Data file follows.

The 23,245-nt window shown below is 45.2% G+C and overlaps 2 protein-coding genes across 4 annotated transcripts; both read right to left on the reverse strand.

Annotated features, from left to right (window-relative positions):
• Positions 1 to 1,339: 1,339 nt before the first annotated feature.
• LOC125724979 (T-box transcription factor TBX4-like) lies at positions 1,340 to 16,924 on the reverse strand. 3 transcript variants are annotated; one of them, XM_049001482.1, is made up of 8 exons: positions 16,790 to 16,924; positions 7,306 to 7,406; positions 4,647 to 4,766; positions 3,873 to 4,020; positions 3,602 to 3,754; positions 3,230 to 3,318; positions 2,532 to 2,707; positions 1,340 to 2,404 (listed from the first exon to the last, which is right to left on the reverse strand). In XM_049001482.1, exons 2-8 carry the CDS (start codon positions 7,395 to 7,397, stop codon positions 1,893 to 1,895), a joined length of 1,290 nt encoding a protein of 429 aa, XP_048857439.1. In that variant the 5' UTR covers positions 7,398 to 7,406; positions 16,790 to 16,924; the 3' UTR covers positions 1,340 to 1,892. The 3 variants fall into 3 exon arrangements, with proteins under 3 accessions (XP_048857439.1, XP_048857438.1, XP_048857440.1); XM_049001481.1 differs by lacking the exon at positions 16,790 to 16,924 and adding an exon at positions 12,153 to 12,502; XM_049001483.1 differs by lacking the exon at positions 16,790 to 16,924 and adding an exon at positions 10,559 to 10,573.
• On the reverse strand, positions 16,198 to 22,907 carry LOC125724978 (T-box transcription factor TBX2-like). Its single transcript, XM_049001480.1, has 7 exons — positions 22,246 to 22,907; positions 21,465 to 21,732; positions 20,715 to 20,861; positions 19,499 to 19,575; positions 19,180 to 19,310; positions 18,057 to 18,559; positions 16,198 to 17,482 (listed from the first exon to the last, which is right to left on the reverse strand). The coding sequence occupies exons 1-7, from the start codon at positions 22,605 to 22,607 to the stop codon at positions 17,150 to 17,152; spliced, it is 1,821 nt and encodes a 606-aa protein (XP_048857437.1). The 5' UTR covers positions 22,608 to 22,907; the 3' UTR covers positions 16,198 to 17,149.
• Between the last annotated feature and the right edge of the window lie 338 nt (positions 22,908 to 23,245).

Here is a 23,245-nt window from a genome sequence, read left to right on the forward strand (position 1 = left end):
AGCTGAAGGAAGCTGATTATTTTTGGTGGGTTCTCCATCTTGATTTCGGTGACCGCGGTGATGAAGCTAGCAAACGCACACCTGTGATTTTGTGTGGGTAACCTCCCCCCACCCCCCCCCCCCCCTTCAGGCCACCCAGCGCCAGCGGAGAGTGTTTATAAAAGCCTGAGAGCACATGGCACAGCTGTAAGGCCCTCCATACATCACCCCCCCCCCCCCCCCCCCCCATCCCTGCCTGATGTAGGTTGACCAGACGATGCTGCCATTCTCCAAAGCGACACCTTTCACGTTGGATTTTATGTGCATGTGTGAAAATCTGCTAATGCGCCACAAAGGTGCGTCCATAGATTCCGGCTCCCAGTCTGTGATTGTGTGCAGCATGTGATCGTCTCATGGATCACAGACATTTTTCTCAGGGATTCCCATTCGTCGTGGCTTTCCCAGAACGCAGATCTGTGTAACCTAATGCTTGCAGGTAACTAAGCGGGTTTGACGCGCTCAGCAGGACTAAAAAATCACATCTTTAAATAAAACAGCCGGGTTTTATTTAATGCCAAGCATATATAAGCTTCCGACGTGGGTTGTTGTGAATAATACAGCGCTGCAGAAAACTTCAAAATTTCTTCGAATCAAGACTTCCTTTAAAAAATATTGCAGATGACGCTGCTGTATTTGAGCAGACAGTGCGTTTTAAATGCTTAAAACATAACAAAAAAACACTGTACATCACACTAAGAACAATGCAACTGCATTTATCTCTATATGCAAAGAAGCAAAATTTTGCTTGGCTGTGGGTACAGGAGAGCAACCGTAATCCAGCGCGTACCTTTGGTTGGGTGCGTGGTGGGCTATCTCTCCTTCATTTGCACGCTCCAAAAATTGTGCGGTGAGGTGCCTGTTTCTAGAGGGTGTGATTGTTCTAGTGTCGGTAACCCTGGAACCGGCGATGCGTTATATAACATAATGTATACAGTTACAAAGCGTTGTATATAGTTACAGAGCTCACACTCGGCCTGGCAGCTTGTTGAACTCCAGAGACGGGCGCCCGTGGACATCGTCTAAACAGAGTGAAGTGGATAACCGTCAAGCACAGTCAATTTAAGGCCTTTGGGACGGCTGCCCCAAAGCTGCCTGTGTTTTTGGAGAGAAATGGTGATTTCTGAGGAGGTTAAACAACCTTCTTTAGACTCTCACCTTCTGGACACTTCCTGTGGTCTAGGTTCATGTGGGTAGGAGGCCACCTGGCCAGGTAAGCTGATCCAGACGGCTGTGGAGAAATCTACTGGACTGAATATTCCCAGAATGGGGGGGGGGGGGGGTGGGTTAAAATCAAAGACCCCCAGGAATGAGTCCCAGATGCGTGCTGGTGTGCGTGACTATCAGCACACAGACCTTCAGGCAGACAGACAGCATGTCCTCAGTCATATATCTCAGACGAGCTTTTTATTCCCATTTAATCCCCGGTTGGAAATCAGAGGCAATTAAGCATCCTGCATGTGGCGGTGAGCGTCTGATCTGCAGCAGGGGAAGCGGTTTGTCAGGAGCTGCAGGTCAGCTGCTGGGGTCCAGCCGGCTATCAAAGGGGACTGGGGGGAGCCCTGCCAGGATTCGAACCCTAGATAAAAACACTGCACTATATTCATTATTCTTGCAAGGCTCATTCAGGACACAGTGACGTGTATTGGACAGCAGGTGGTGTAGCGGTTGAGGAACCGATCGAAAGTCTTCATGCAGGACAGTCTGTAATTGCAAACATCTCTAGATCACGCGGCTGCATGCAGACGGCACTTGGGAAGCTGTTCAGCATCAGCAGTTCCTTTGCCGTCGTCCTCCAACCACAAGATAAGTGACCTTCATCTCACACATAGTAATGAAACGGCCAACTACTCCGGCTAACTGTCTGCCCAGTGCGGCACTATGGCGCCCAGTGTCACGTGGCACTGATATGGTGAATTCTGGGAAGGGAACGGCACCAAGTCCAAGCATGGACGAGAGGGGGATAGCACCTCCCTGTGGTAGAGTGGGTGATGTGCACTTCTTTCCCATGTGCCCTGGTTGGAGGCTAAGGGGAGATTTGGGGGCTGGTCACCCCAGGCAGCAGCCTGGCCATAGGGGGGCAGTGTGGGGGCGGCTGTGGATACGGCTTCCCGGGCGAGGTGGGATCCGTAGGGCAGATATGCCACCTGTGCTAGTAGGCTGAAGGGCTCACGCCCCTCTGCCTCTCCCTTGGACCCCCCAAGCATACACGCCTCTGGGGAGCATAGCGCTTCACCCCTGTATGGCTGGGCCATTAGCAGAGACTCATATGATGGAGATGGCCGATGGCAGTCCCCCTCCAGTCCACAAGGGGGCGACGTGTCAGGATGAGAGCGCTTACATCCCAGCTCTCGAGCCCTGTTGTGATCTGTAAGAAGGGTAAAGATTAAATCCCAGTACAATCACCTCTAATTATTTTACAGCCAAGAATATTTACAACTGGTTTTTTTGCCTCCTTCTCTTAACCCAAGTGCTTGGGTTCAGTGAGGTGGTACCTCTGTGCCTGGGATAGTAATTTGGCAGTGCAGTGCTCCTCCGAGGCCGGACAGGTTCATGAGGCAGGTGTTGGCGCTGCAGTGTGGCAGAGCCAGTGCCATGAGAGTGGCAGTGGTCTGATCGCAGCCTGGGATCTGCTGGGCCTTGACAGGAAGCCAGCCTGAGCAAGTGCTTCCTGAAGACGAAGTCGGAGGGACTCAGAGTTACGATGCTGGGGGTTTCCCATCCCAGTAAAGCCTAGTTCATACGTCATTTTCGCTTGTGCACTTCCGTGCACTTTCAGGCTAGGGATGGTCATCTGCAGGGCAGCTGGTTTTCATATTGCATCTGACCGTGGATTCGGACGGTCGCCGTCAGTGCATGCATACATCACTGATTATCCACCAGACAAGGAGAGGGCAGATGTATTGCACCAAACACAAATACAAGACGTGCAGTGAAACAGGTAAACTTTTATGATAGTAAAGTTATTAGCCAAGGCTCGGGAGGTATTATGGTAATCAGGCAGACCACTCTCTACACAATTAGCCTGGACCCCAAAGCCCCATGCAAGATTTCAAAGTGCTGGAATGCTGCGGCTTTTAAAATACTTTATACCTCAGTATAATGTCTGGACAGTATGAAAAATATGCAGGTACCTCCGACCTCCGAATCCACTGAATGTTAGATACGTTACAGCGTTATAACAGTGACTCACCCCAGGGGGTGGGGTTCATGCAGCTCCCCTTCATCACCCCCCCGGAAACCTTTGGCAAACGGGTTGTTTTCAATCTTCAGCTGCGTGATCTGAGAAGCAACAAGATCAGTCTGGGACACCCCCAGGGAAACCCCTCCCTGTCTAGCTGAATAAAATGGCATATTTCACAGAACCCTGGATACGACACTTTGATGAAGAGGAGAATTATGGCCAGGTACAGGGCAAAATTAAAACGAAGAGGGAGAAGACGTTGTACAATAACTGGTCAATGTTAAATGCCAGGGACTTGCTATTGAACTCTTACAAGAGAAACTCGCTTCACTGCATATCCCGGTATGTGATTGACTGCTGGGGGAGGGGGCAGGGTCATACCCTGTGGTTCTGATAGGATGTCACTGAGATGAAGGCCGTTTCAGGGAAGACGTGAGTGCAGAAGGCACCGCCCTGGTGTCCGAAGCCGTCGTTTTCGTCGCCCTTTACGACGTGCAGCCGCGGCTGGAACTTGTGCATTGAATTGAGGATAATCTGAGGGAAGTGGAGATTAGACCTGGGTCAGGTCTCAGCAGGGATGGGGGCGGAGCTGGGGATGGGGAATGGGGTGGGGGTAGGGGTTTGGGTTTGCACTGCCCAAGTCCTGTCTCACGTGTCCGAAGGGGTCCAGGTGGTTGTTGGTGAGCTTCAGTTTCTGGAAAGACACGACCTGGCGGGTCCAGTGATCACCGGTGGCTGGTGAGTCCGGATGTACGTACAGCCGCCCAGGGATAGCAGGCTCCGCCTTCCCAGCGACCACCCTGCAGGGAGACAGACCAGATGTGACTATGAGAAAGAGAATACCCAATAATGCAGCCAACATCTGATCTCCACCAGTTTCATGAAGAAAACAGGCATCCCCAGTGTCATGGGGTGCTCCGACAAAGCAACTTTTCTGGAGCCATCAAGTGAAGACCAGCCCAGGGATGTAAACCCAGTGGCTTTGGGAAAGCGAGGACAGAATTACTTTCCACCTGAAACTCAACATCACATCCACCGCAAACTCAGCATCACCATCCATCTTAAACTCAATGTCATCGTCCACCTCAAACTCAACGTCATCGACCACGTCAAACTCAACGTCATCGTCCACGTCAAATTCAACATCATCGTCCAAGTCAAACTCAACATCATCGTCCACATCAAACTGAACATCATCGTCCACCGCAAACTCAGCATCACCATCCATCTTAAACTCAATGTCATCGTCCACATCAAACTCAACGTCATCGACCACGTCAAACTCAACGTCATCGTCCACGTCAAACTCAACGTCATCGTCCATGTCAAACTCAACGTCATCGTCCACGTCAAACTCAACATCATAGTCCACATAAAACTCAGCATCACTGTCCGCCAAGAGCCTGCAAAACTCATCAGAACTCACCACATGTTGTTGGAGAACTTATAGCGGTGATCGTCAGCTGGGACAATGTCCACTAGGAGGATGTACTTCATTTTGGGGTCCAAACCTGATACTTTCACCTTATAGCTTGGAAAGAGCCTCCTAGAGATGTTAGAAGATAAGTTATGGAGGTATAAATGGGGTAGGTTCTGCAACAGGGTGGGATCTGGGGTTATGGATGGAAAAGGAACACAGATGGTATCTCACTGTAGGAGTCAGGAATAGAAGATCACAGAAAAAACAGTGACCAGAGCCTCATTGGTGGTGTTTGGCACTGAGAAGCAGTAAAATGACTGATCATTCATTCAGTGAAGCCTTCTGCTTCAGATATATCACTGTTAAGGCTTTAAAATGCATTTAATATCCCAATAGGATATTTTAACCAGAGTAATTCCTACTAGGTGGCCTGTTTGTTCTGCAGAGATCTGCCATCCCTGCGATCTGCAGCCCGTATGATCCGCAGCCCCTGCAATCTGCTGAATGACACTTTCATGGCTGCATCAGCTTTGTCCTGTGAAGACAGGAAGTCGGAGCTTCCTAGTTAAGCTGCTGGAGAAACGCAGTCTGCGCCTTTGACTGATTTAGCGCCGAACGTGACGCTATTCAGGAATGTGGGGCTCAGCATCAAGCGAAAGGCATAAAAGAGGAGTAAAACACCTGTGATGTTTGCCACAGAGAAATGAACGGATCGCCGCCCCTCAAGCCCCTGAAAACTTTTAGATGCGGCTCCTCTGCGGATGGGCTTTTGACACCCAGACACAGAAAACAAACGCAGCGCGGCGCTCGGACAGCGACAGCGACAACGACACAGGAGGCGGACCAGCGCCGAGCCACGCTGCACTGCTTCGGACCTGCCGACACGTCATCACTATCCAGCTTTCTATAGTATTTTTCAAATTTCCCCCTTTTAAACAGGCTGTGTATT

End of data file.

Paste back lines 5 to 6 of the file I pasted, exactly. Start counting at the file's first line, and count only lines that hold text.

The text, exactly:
• On the reverse strand, positions 16,198 to 22,907 carry LOC125724978 (T-box transcription factor TBX2-like). Its single transcript, XM_049001480.1, has 7 exons — positions 22,246 to 22,907; positions 21,465 to 21,732; positions 20,715 to 20,861; positions 19,499 to 19,575; positions 19,180 to 19,310; positions 18,057 to 18,559; positions 16,198 to 17,482 (listed from the first exon to the last, which is right to left on the reverse strand). The coding sequence occupies exons 1-7, from the start codon at positions 22,605 to 22,607 to the stop codon at positions 17,150 to 17,152; spliced, it is 1,821 nt and encodes a 606-aa protein (XP_048857437.1). The 5' UTR covers positions 22,608 to 22,907; the 3' UTR covers positions 16,198 to 17,149.
• Between the last annotated feature and the right edge of the window lie 338 nt (positions 22,908 to 23,245).